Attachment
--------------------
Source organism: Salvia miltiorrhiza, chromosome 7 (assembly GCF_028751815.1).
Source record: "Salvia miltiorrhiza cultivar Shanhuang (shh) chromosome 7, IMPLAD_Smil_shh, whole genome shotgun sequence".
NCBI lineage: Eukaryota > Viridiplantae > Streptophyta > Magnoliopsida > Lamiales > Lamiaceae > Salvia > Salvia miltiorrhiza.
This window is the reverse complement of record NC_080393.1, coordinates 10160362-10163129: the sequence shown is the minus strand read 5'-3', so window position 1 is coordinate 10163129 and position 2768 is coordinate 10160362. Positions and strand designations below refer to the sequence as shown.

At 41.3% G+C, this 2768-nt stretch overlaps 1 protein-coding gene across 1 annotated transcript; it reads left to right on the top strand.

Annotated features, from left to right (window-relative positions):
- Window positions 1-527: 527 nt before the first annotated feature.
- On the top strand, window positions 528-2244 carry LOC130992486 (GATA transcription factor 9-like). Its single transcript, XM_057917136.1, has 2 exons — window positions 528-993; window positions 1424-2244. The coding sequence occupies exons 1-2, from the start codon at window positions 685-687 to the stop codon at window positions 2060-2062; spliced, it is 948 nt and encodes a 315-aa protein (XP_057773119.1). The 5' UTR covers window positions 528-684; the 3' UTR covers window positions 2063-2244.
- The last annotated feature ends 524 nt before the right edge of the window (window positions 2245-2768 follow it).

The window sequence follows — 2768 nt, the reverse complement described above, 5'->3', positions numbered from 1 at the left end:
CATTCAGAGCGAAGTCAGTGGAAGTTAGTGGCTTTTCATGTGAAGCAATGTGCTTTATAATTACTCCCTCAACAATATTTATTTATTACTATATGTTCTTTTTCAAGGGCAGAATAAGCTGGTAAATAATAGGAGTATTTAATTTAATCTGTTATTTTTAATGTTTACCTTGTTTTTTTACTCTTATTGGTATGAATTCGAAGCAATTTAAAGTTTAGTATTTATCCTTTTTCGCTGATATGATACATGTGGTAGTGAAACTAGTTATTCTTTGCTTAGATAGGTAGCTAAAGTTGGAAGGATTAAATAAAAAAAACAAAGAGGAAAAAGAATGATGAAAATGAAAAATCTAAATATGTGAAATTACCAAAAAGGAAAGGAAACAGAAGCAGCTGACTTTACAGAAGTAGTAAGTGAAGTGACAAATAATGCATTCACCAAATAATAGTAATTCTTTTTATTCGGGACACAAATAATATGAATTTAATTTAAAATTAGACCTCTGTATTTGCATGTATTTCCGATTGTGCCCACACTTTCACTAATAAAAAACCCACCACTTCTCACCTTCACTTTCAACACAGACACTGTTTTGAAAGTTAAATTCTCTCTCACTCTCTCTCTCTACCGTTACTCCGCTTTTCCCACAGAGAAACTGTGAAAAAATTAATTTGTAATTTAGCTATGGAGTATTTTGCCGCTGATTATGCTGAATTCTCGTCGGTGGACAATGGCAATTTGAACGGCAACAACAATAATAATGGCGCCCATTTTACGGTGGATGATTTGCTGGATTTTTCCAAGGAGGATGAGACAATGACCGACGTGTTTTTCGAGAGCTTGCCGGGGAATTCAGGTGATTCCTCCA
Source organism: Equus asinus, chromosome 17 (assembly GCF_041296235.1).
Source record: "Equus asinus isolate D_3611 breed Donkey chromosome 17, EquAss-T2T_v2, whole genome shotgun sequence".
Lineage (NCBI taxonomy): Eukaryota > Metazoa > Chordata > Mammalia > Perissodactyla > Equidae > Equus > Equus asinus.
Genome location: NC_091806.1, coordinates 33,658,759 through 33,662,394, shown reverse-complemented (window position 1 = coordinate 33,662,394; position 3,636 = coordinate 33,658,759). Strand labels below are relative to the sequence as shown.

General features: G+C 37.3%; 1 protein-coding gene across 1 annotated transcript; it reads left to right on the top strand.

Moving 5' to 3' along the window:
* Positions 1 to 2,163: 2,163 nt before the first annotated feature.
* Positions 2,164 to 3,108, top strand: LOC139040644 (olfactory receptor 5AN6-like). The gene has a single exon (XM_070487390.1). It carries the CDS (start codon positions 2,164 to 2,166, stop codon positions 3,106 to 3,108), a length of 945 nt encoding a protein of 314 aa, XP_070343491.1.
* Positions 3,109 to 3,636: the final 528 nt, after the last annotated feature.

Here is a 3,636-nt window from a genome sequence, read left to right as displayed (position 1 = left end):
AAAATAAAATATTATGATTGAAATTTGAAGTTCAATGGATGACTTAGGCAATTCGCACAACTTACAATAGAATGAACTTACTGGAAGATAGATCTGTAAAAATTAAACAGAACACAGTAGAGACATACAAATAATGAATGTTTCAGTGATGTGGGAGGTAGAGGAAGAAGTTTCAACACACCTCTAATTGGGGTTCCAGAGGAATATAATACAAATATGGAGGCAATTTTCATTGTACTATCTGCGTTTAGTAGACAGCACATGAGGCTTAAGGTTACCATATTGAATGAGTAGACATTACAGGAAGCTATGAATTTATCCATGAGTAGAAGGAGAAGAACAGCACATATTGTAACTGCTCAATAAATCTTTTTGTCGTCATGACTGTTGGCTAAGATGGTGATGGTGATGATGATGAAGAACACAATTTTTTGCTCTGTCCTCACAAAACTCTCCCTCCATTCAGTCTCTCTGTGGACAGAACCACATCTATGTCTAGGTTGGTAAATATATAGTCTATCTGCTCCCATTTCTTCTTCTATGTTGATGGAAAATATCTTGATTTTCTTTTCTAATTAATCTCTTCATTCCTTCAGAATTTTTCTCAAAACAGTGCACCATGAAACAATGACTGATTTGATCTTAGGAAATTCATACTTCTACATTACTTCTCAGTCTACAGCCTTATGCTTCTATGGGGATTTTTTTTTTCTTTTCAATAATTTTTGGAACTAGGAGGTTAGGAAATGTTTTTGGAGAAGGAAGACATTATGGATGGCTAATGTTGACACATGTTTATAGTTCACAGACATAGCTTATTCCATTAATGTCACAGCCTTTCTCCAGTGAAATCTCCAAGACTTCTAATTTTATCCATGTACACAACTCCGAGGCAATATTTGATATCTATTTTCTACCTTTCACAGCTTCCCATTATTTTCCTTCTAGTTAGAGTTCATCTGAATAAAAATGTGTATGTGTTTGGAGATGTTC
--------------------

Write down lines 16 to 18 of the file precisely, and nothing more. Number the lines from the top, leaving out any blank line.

General features: G+C 37.3%; 1 protein-coding gene across 1 annotated transcript; it reads left to right on the top strand.

Moving 5' to 3' along the window:
* Positions 1 to 2,163: 2,163 nt before the first annotated feature.